3.4 Processing
3.4.4 Imputation

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Editing is of little value to the overall improvement of the actual survey results, if no corrective action is taken when items fail to follow the rules set out during the editing process. When all of the data have been edited using the applied rules and a file is found to have missing data, then imputation is usually done as a separate step.

Missing or invalid values definitely impact the quality of the survey results. Imputation is the process used to assign replacement values for missing, invalid or inconsistent values that have failed edits. This occurs after a follow-up with respondents (if possible), manual review and correction of questionnaires (if applicable). At this stage, all kinds of errors are corrected, including errors made by respondents and errors occurred during coding and data capture.

Imputation procedures are designed to fill in the gaps. In general, changes are made to the minimum number of fields until the completed record passes all of the edits. When these errors are detected, values for invalid, missing or incomplete entries are imputed or replaced with appropriate values, and answers are provided for non-response questions. This procedure is best accomplished by those with full access to the microdata and in possession of good auxiliary information.

Although imputation can improve the quality of the final data, care must be taken to choose an appropriate imputation methodology. Some methods of imputation do not preserve the relationship between variables. In fact, some can actually distort the underlying distributions.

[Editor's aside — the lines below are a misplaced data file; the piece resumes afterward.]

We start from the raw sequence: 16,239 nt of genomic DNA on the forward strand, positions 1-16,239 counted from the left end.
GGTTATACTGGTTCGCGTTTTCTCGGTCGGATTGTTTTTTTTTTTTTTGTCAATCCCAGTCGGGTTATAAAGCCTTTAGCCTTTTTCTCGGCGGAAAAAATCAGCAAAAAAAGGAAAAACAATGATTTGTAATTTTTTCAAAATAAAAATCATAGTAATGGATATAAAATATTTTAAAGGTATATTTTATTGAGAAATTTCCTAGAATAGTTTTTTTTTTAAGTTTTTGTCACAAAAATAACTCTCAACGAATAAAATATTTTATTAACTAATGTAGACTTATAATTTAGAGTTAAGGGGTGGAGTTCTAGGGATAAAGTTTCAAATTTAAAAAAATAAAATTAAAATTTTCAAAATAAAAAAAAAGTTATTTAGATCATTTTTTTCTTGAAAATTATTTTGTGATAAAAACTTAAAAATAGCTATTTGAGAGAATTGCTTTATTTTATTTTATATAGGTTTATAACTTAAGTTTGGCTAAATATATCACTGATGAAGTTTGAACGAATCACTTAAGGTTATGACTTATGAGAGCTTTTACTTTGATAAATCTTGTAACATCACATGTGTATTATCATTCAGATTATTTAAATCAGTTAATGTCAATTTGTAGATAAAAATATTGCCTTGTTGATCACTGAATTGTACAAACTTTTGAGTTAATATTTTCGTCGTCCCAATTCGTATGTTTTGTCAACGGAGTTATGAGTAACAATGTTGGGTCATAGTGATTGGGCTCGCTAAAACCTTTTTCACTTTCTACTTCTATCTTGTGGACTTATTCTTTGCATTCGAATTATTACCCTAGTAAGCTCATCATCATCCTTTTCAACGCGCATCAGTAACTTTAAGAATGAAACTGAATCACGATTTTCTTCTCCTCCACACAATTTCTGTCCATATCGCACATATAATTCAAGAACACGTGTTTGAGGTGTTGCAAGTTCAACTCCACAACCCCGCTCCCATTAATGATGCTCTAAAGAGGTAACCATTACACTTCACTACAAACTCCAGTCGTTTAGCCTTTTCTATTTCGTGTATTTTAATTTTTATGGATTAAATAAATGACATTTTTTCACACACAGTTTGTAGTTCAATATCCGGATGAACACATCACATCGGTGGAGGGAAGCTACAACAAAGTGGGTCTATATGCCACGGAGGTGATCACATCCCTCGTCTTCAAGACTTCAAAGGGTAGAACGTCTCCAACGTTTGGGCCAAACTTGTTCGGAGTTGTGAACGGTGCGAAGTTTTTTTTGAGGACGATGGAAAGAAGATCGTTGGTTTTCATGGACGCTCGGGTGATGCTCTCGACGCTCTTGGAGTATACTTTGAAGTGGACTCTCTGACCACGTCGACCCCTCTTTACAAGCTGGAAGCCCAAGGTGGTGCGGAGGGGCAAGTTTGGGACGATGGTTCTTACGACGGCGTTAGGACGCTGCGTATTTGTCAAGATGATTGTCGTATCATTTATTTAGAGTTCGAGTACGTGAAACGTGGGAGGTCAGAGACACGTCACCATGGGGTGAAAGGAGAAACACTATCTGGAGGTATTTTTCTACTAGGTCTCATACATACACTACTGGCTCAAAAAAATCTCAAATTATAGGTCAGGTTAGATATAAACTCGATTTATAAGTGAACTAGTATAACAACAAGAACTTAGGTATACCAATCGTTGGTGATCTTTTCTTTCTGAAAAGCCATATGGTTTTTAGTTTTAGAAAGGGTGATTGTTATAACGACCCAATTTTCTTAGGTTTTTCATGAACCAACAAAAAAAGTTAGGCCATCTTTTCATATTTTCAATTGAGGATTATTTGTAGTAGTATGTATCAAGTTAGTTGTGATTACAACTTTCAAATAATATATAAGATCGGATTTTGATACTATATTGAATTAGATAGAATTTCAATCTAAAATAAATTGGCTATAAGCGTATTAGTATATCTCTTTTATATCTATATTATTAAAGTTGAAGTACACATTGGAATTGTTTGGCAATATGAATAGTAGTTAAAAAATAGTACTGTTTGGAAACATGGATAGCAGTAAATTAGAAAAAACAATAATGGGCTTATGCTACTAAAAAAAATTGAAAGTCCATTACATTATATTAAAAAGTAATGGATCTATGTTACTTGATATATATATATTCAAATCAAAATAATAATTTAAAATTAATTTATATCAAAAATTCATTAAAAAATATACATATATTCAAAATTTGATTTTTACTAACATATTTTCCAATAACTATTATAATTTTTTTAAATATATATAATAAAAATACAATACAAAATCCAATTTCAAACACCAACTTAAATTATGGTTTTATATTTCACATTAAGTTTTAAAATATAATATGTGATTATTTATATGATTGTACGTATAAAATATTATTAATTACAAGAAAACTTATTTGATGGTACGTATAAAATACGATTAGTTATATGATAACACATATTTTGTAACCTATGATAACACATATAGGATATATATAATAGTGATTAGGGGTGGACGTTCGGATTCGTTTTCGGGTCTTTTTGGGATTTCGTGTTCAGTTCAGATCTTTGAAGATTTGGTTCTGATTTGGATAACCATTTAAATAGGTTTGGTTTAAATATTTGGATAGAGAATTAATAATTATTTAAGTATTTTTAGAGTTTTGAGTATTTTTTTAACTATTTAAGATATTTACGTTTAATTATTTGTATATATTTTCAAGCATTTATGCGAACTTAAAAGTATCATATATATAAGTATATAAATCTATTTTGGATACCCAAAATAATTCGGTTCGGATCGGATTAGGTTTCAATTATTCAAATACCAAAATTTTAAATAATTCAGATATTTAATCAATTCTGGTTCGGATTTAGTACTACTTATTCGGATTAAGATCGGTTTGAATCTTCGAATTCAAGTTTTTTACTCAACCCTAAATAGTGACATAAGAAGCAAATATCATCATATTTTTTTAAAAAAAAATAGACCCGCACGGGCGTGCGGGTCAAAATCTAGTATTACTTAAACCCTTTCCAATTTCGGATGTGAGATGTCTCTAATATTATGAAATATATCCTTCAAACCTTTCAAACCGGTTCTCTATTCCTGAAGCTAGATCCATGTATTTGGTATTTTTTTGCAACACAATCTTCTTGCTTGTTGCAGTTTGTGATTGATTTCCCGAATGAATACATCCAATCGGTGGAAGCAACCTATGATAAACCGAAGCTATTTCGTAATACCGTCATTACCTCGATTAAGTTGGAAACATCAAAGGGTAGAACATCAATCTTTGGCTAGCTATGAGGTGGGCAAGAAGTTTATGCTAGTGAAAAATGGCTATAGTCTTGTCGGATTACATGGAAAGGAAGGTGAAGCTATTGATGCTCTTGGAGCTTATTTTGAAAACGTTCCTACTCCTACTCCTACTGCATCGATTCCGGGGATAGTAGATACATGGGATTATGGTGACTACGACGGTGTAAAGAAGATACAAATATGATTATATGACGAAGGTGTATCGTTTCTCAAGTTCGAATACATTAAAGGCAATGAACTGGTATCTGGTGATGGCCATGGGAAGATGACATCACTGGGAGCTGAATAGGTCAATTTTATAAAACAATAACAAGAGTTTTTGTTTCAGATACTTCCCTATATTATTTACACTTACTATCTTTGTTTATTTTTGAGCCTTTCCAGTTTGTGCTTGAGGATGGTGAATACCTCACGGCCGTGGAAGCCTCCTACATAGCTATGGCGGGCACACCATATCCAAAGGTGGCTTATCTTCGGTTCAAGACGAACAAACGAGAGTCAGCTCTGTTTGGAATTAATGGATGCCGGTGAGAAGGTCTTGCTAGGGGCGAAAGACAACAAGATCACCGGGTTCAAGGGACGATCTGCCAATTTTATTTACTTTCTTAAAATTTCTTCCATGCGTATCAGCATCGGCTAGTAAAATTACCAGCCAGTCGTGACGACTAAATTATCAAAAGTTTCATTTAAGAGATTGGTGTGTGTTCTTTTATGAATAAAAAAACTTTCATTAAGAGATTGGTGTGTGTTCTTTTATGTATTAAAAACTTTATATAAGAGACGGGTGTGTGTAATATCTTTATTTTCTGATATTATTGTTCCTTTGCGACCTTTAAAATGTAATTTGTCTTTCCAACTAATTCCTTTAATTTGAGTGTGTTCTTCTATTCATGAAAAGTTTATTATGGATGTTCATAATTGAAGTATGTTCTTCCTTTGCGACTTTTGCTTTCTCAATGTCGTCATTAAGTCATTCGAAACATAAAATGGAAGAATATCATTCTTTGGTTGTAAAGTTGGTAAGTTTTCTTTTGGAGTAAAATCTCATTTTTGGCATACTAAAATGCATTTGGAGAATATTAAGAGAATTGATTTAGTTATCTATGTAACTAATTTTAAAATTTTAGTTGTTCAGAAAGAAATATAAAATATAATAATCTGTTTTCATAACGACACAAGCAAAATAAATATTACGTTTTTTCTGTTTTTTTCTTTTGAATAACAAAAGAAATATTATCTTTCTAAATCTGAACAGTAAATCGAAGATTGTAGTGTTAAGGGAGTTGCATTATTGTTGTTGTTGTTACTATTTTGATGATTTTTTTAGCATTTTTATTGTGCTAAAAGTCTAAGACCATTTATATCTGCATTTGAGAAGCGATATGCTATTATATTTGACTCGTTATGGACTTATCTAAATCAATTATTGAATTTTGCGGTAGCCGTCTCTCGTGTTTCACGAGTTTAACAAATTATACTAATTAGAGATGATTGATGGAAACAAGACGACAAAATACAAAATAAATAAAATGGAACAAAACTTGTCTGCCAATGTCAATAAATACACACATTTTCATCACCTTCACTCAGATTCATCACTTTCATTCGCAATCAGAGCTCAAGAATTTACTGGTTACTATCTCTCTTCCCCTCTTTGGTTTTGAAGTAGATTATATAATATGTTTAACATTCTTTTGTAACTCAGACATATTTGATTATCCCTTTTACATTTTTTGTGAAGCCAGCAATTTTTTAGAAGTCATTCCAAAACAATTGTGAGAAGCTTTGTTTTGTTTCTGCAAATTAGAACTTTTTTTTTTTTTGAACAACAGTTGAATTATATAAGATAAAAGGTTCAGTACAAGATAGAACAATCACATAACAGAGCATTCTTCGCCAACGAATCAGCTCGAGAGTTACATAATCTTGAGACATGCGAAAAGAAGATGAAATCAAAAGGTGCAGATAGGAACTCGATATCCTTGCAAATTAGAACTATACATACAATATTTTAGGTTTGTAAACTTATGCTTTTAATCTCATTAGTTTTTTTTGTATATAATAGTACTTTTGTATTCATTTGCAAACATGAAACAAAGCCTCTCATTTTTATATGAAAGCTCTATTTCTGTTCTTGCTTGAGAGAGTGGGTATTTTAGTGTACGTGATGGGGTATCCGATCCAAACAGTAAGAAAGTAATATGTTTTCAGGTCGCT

Some commonly used methods of data imputation methods include:

  • Deductive imputation is usually the first method used. This method is used when a value can be deducted with certainty and can be completed during the collection, capture, editing, or later stages of data processing. Deductive imputation is used when there is only one possible response to the question (e.g. all the values are given but the total or subtotal is missing).
  • Hot-deck imputation uses the answers from another record of the same survey, referred to as the donor, to answer the question (or set of questions) that needs imputation. The donor can be randomly selected from a pool of donors with the same set of predetermined characteristics. For example, if a questionnaire has been returned with the yearly income missing, then we could determine donor characteristics as records with the same province, same occupation and same amount of experience as the respondent from the survey requiring imputation. A list of possible donors matching these criteria is created and one of them is randomly selected. Once a donor is found, the donor response (in this case, the yearly income) replaces the missing or invalid response.
  • Cold-deck imputation is similar to hot-deck imputation. The difference is that hot-deck imputation uses donors from the same survey, while cold-deck imputation uses donors from another source, such as historical data from an earlier iteration of the same survey or from administrative data.